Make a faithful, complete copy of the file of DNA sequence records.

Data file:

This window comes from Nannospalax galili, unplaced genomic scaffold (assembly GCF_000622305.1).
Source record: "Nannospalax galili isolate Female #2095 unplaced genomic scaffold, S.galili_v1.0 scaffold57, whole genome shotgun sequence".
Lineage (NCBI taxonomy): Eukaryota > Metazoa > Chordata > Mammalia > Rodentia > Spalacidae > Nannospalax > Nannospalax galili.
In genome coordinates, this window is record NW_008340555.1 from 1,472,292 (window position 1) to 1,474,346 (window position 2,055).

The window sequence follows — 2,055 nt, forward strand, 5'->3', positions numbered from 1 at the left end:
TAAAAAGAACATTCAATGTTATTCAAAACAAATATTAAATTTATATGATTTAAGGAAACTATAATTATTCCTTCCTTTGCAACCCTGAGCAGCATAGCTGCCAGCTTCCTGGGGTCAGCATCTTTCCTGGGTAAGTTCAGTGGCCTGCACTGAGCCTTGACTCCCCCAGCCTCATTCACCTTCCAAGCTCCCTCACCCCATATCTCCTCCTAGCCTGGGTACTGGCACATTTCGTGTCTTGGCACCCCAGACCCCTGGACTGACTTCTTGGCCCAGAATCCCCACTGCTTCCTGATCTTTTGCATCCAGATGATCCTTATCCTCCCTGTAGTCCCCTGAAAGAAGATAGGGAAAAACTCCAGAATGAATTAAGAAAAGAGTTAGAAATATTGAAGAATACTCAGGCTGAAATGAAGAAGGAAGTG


This window comes from Nannospalax galili, unplaced genomic scaffold (assembly GCF_000622305.1).
Source record: "Nannospalax galili isolate Female #2095 unplaced genomic scaffold, S.galili_v1.0 scaffold57, whole genome shotgun sequence".
Lineage (NCBI taxonomy): Eukaryota > Metazoa > Chordata > Mammalia > Rodentia > Spalacidae > Nannospalax > Nannospalax galili.
In genome coordinates, this window is record NW_008340555.1 from 1,472,292 (window position 1) to 1,474,346 (window position 2,055).

The window sequence follows — 2,055 nt, forward strand, 5'->3', positions numbered from 1 at the left end:
TAAAAAGAACATTCAATGTTATTCAAAACAAATATTAAATTTATATGATTTAAGGAAACTATAATTATTCCTTCCTTTGCAACCCTGAGCAGCATAGCTGCCAGCTTCCTGGGGTCAGCATCTTTCCTGGGTAAGTTCAGTGGCCTGCACTGAGCCTTGACTCCCCCAGCCTCATTCACCTTCCAAGCTCCCTCACCCCATATCTCCTCCTAGCCTGGGTACTGGCACATTTCGTGTCTTGGCACCCCAGACCCCTGGACTGACTTCTTGGCCCAGAATCCCCACTGCTTCCTGATCTTTTGCATCCAGATGATCCTTATCCTCCCTGTAGTCCCCTGAAAGAAGATAGGGAAAAACTCCAGAATGAATTAAGAAAAGAGTTAGAAATATTGAAGAATACTCAGGCTGAAATGAAGAAGGAAGTG